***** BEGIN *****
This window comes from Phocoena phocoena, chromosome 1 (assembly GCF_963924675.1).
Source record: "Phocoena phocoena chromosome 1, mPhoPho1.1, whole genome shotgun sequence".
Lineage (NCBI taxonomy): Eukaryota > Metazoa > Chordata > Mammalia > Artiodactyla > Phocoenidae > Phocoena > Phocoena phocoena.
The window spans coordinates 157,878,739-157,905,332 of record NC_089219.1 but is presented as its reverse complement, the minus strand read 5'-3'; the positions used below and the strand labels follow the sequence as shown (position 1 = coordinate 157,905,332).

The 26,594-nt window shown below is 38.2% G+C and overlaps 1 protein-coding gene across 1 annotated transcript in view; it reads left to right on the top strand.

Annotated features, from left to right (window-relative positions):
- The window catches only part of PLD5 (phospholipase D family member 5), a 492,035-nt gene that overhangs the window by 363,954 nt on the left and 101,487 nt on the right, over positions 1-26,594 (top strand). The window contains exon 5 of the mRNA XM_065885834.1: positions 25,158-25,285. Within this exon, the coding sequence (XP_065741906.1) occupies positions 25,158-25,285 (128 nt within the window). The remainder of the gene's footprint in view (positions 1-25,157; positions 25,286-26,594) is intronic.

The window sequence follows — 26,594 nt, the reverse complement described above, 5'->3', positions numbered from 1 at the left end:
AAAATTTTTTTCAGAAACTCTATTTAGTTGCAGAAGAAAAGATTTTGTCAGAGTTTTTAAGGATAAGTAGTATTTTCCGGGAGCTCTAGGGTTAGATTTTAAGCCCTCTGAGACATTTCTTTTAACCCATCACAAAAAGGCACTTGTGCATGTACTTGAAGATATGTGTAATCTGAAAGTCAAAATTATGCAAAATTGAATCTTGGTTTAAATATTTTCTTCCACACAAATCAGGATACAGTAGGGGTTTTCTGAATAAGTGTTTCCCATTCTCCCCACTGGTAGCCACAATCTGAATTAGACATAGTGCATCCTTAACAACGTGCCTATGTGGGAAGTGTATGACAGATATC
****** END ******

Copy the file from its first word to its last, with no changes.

This window comes from Phocoena phocoena, chromosome 1 (assembly GCF_963924675.1).
Source record: "Phocoena phocoena chromosome 1, mPhoPho1.1, whole genome shotgun sequence".
Lineage (NCBI taxonomy): Eukaryota > Metazoa > Chordata > Mammalia > Artiodactyla > Phocoenidae > Phocoena > Phocoena phocoena.
The window spans coordinates 157,878,739-157,905,332 of record NC_089219.1 but is presented as its reverse complement, the minus strand read 5'-3'; the positions used below and the strand labels follow the sequence as shown (position 1 = coordinate 157,905,332).

The 26,594-nt window shown below is 38.2% G+C and overlaps 1 protein-coding gene across 1 annotated transcript in view; it reads left to right on the top strand.

Annotated features, from left to right (window-relative positions):
- The window catches only part of PLD5 (phospholipase D family member 5), a 492,035-nt gene that overhangs the window by 363,954 nt on the left and 101,487 nt on the right, over positions 1-26,594 (top strand). The window contains exon 5 of the mRNA XM_065885834.1: positions 25,158-25,285. Within this exon, the coding sequence (XP_065741906.1) occupies positions 25,158-25,285 (128 nt within the window). The remainder of the gene's footprint in view (positions 1-25,157; positions 25,286-26,594) is intronic.

The window sequence follows — 26,594 nt, the reverse complement described above, 5'->3', positions numbered from 1 at the left end:
AAAATTTTTTTCAGAAACTCTATTTAGTTGCAGAAGAAAAGATTTTGTCAGAGTTTTTAAGGATAAGTAGTATTTTCCGGGAGCTCTAGGGTTAGATTTTAAGCCCTCTGAGACATTTCTTTTAACCCATCACAAAAAGGCACTTGTGCATGTACTTGAAGATATGTGTAATCTGAAAGTCAAAATTATGCAAAATTGAATCTTGGTTTAAATATTTTCTTCCACACAAATCAGGATACAGTAGGGGTTTTCTGAATAAGTGTTTCCCATTCTCCCCACTGGTAGCCACAATCTGAATTAGACATAGTGCATCCTTAACAACGTGCCTATGTGGGAAGTGTATGACAGATATC